The courts are very big on Alternative Dispute Resolution, sometimes abbreviated as ADR. The reason for this is simple -- in 2014, there were 95,000 civil cases filed in county circuit courts. http://courts.mi.gov/education/stats/Caseload/Documents/Caseload/2015/Statewide.pdfThere are 83 counties in Michigan. The larger counties have a lot of judges but some of the smaller ones only have one or two. To actually try every case that is filed would require having trials all day every day and would not leave time for the Court's other work, like the myriad criminal cases they also have to handle, appeals from District Court and administrative agencies and hearing motions on pending cases. As I have said in other places in my blogs, there are only two ways out of a dispute -- you can work it out or you can fight it out. While you have a right to fight things out in our courts, everyone's preference is to work things out. Thus the focus on ADR.
Case evaluation is mandatory in many civil cases according to MCR 2.403. It is a formal process generally only attended by lawyers. Lawyers file written summaries, meet with a panel of three lawyers and explain their respective cases. The panel issues a recommended award and the parties usually have 28 days to accept or reject the award. If both parties accept it in that time, the case ends for whatever the recommendation was. If anyone rejects, the case continues but any rejecting party might be held liable for attorney fees occasioned by the rejection if he doesn't improve his position by 10% or more. It is important to have good advice of a lawyer as to whether to accept or reject such an award.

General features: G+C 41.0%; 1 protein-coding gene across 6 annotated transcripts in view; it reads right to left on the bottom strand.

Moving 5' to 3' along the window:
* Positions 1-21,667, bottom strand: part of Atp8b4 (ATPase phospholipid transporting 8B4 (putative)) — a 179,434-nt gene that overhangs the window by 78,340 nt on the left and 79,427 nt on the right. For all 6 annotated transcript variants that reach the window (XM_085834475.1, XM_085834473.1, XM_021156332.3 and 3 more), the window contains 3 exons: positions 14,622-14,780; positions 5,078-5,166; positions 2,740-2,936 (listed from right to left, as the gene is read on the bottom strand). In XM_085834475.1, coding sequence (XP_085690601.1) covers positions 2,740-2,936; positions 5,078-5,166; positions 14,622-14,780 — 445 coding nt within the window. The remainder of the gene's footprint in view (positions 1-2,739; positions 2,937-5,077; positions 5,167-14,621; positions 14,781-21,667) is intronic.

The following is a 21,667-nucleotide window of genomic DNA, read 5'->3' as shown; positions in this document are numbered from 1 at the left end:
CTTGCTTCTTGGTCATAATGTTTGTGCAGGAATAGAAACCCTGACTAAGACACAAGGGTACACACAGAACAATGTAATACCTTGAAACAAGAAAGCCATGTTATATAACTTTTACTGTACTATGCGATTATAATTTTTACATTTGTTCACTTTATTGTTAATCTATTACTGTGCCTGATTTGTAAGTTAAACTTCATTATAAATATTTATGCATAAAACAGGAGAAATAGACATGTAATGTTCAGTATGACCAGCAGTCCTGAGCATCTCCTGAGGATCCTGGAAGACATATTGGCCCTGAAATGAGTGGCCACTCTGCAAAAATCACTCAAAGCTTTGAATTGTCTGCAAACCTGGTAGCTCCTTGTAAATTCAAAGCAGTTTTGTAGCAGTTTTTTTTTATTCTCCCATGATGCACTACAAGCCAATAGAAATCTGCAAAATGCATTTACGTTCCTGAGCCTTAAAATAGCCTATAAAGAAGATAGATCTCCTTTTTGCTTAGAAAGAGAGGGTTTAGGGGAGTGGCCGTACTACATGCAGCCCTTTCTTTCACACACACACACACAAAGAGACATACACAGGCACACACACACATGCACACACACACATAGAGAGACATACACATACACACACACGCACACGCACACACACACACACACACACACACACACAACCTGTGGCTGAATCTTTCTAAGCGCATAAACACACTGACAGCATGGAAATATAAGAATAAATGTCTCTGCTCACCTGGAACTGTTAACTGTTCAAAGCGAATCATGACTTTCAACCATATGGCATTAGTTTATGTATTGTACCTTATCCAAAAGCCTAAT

Arbitration is something no one can make you do, unless you signed a contract agreeing to it. Arbitration involves ceding substantial rights -- it removes your case from the court and places it in the hands of an individual or a panel whose decision is final and binding. Sometimes it is a great strategy to agree to arbitrate. Sometimes, awful. And the rights to appeal are limited.
Mediation is 3rd option that the courts often use, generally after case evaluation has failed to resolve a case. It involves having a single mediator, usually a lawyer, who is familiar with the judge and the sort of case. He or she can hear the parties out and give an educated opinion as to what is likely to happen. If the parties accept his view, there is rarely any sense in rolling the dice in court when you can get the same result months earlier in mediation and be done with the case, the mounting attorney fees, etc.
When the parties engage in ADR early and in good faith, it is likely that their case will resolve in the shortest time and with the least expense.